The statement of the Ministry of Foreign Affairs of the Republic of Belarus says that the adoption by the UN Human Rights Council of a resolution on the mandate extension of the special rapporteur on human rights in Belarus for a year is a sign of double standards. I think that getting acquainted with the statement will be useful for readers of the site.
Chairman of the Board
of the Belarusian section of the ISHR
The Ministry of Foreign Affairs of Belarus believes that the adoption by the UN Human Rights Council of a resolution on the extension of the mandate of the special rapporteur on human rights in Belarus for one year is another example of double standards that are imposed when considering the topic of human rights in various countries of the world.
“It is imposed, because a frank minority voted for the anti-Belarusian resolution – only 18 of the Council’s member-states out of 47,” said MFA spokesman Dmitry Mironchik.
“The position of Belarus remains the same – we do not recognize the country resolutions and the special rapporteurs mandated by them. We are sure that the funds spent for their maintenance (and the amount is estimated at millions of dollars) could make an effective contribution to overcoming real human rights challenges in those countries that really need that,” the Foreign Ministry said.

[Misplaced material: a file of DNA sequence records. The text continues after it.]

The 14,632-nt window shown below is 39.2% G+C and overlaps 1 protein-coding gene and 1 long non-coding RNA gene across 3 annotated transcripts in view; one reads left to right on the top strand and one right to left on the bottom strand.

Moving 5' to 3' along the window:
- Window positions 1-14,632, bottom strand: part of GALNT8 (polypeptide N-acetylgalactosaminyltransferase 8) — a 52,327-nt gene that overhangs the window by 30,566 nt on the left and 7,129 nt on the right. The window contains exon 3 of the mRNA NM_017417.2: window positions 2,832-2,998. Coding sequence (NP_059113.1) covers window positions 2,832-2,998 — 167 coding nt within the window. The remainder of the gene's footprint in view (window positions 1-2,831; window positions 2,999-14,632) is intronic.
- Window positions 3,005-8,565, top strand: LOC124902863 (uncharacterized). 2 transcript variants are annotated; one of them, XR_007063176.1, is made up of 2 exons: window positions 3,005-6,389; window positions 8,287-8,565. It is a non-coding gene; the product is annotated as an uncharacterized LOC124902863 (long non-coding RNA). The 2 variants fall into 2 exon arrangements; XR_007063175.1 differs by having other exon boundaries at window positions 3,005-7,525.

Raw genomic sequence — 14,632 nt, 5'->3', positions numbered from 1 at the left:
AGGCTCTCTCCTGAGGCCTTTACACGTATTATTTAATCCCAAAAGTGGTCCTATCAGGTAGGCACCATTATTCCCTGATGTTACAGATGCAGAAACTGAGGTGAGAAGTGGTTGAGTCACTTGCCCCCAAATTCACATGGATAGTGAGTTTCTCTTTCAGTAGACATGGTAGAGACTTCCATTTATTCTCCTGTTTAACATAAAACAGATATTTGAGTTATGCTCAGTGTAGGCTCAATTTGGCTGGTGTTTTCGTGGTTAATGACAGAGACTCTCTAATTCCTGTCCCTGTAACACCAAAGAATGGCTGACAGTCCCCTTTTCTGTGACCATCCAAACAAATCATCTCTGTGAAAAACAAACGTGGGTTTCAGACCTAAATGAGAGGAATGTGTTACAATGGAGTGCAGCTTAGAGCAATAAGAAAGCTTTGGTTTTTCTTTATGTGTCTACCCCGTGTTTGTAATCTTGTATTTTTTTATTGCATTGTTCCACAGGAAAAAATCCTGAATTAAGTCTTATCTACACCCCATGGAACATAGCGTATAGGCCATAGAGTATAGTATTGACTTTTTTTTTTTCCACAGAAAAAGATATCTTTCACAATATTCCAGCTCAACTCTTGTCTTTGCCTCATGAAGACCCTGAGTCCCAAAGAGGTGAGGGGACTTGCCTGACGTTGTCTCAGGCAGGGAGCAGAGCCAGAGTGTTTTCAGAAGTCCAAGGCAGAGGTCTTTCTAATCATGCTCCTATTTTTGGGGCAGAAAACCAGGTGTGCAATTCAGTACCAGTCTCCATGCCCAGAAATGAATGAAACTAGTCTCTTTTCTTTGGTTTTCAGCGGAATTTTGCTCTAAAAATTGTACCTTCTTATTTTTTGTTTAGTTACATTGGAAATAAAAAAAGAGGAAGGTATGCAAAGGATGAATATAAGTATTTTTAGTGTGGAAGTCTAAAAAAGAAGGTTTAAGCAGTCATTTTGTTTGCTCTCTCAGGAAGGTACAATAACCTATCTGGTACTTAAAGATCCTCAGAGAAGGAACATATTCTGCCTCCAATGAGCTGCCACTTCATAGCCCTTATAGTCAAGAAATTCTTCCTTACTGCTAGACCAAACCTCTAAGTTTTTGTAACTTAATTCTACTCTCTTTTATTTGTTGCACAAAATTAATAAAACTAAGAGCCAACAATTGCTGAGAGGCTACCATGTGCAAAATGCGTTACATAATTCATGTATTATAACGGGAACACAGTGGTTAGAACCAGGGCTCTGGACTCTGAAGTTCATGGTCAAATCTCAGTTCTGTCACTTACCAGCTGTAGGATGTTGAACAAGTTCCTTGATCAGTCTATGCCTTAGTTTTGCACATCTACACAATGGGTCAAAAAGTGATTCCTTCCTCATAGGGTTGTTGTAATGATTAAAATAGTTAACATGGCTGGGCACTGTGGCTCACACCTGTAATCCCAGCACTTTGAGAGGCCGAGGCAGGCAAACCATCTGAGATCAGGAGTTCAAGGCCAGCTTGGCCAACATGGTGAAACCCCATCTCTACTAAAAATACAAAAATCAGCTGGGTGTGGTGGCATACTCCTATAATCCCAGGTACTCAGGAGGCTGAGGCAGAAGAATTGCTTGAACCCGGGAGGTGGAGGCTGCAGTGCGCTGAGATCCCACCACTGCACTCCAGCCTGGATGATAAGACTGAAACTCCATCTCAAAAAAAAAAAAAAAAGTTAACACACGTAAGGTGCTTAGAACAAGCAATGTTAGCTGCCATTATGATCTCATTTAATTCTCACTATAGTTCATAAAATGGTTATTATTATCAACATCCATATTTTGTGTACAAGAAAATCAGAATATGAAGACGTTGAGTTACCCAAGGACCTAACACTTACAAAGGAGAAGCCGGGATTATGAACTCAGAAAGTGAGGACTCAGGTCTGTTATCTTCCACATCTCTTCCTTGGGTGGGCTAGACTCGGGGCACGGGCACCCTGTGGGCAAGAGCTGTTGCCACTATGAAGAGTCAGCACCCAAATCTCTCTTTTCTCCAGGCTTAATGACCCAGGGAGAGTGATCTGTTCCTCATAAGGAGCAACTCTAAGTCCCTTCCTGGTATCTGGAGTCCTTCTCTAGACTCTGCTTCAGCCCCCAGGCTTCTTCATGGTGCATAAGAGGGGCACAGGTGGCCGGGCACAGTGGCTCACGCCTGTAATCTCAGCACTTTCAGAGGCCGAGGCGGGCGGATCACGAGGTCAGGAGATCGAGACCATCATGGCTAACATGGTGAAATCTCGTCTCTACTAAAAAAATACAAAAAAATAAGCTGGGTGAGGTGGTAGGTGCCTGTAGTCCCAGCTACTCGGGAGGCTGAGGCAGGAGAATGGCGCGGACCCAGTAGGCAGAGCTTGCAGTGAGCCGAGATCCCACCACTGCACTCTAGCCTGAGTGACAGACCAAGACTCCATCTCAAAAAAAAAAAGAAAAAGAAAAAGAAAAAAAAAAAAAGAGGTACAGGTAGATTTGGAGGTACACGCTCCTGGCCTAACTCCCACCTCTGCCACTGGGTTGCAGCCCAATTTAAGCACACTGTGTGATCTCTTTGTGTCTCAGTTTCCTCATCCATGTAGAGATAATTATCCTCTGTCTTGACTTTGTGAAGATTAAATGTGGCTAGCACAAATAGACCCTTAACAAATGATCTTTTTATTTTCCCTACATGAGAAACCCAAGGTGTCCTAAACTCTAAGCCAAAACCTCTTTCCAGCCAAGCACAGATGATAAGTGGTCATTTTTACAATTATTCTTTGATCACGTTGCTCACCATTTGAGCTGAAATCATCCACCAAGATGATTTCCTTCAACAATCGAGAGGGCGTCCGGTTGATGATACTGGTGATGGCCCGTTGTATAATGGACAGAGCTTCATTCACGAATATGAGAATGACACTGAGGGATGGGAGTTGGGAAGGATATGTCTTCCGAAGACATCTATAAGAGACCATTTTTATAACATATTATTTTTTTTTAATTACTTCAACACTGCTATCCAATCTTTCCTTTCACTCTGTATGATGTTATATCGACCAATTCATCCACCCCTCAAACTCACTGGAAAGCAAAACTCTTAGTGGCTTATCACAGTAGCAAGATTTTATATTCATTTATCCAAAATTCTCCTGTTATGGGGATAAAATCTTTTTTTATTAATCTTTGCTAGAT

Mironchik recalled that Belarus closely cooperates with the UN Human Rights Council within the universal periodic review procedure.
“We are actively interacting with human rights treaty bodies and we belong to a group of 33 countries that do not have “debts” for reporting to them. In addition to that, last year Belarus adopted the National Human Rights Plan and consistently implements it in direct contact with the agencies of the UN system. This concrete and mutually beneficial interaction will be continued by us irrespective of the politicized decision of the HRC for Belarus,” the ministry’s spokesman said.
To recall, on June 23 the UN Human Rights Council (HRC) extended for a year the mandate of the special rapporteur on human rights in Belarus. 18 countries voted for the adoption of this decision in Geneva, 8 – against, 21 – abstained. The post of special rapporteur from 2012 is taken by Hungarian human rights activist Miklós Haraszti. Belarus traditionally does not recognize the mandate of the special rapporteur and refuses to cooperate with him.
In the resolution, the HRC expressed concern about the human rights situation in Belarus, mentioned reports of torture in prisons, “continuing repression of human rights defenders and civil society organizations”, arrests of journalists in March 2017.
News source: https://news.tut.by/economics/548645.html
Image source: http://spring96.org/files/images/sources/un_hrc-2017.jpg